A small plumbing leak can cause untold damage to building structures, especially if it goes unnoticed for a long time. Early detection and prevention are the keys to avoiding costly repairs and water bills. Here are a few tips on where and how to find them.
Checking the Meter
The first thing to do is ensure that all the water outlets are shut, and then make a note of the position of the water meter dial. After an hour or two, take another look. If it has moved, you have a leak somewhere.
A patch of ground that is constantly damp in all weather conditions is an indication of a leaking pipe. If you can isolate the line, you can use the “water meter test.”
The relief valve on water heaters often discharges directly into a drain. These valves can leak for a long time undetected. If there is constant water in the pipe, it probably need replacing. If you find a leak in your heater that is not coming from a valve, you may need to replace the whole unit.
If it is constantly making a noise, it’s losing water. If you watch the water in the bowl, you may notice the water rippling slightly; that’s a sign of a leak. While it won’t cause damage to your property, it is costing you money.
Like toilet cisterns, these leaks won’t cause damage if they are just running down the drain, but the cost of the water eventually adds up. Many leaking faucets are easily fixed, and kits are available at any hardware store.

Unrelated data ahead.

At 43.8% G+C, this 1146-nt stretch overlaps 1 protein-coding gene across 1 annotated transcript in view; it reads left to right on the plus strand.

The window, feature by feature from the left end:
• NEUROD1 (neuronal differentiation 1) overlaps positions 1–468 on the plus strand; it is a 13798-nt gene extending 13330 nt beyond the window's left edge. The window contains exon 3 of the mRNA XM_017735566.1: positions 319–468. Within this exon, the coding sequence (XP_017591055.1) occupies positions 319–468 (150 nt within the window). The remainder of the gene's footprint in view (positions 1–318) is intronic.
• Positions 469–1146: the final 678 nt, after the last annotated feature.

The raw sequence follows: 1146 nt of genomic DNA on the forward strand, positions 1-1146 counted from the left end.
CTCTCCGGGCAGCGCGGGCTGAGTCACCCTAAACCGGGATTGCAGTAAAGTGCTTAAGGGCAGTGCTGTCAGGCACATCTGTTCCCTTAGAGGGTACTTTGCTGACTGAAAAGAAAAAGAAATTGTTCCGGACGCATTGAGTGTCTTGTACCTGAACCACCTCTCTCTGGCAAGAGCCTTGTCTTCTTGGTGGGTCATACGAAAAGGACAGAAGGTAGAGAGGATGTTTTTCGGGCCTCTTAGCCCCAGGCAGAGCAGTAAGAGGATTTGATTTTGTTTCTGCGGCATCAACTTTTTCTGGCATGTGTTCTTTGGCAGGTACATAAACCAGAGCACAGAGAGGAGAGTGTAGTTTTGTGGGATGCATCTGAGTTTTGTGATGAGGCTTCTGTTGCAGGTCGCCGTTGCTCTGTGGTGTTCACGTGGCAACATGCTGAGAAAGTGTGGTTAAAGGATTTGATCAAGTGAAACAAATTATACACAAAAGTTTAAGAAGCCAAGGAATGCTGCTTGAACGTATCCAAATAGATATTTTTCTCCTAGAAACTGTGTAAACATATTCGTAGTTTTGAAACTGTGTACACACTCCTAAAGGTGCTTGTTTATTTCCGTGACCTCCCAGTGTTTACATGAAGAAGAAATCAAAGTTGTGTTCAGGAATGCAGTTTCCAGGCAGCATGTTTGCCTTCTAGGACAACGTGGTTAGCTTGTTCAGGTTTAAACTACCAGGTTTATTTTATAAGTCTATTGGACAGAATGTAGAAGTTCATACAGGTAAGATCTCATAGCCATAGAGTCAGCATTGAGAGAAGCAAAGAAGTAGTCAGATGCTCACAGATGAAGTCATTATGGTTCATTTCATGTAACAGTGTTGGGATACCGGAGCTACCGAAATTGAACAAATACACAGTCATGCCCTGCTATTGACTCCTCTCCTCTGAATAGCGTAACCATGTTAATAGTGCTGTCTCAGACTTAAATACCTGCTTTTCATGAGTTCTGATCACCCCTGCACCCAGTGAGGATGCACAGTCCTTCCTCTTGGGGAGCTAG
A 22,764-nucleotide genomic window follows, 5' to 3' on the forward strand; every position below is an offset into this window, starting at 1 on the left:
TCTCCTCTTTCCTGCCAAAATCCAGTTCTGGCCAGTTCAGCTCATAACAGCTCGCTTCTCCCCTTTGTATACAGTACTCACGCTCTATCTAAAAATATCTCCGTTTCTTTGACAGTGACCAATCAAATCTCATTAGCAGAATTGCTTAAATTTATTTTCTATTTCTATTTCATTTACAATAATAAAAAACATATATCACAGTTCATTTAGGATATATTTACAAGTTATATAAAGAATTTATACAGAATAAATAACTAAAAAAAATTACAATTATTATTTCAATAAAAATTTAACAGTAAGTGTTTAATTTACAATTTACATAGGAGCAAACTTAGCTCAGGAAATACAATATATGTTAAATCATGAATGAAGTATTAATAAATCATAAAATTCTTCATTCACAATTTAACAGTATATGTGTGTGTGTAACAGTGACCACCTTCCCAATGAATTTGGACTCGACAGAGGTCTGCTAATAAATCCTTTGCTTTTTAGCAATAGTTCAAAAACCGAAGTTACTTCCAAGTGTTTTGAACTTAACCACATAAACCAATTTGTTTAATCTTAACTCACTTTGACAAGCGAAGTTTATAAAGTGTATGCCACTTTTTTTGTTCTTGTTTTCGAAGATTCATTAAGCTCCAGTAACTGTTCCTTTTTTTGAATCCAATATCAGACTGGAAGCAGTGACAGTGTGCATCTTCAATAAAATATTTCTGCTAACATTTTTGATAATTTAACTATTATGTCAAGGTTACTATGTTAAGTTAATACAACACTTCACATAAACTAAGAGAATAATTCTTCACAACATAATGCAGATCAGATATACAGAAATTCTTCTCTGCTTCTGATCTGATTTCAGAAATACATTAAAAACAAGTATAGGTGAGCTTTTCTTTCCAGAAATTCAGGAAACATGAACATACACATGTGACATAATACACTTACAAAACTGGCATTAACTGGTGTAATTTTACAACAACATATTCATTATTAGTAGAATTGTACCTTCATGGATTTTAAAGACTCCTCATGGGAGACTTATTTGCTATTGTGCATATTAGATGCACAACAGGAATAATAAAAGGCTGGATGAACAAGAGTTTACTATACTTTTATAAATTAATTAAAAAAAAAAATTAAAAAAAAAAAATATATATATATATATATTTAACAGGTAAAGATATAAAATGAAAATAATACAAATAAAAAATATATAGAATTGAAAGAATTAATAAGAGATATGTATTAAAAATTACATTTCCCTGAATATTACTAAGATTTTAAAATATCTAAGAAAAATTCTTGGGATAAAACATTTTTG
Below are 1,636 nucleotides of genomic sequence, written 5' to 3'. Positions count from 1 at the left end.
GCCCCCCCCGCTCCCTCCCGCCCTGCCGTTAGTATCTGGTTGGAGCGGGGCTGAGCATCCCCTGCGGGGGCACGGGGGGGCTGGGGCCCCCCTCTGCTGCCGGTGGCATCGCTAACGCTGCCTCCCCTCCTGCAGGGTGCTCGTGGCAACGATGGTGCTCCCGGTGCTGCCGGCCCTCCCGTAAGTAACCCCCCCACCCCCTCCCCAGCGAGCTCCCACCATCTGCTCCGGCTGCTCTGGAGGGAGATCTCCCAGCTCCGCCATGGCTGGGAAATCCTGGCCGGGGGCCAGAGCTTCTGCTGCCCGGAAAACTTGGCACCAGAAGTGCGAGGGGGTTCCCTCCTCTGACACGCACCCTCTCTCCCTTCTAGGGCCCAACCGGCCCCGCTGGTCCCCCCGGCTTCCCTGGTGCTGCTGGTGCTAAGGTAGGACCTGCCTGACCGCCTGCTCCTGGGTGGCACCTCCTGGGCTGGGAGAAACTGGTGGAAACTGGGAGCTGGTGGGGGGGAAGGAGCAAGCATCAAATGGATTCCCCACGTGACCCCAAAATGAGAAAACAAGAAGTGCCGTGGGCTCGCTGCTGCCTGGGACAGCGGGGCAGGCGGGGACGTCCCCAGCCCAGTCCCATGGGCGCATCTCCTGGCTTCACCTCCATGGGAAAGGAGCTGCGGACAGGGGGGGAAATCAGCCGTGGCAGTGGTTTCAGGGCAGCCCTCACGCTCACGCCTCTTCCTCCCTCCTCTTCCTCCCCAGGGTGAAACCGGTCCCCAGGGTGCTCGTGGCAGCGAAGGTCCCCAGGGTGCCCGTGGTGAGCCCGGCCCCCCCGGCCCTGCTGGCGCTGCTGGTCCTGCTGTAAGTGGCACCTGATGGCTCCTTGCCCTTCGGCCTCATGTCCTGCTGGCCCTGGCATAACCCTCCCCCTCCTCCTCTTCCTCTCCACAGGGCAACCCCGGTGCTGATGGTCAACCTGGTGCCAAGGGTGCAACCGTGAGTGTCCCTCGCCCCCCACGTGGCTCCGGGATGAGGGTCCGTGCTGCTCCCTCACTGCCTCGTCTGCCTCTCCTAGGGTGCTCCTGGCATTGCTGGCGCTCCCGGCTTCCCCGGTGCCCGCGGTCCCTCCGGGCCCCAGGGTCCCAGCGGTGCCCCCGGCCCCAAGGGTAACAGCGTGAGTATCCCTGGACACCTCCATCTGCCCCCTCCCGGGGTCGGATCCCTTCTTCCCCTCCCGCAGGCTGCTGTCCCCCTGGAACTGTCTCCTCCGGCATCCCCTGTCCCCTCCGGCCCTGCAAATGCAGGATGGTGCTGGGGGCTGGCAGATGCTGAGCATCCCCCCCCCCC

Spots on the Ceiling
These can be a sign of water leaking from the floor above, or a leaky roof. Try to determine exactly what is above the spot, you may need to take some measurements. These are better handled sooner than later because the strength of the ceiling sheet is being compromised. If it is the upstairs toilet leaking from the base, check out our posts “Removing and Replacing a Toilet.”
Sinks, Showers and Hand Basins
Leaking sinks and hand basins can often be detected by taking a look underneath, you may need to splash some water around first. Check around the pipes as well, wipe with a dry cloth and inspect the cloth. Shower recesses can be checked visually, and also by plugging the drain and filling with a little water. If it goes down, you have a leak. These leaks can be the worst kind because the water can enter the floor and walls and cause rot and mold.
If You Find A Leak
If water has entered the walls or floor, once you have fixed the leak, you will need to dry and possibly treat the wet area. You may even need to do repairs. Prevention is certainly the least expensive option, a quick inspection could save you a lot of money.
Your turn, what other leaks plague home owners?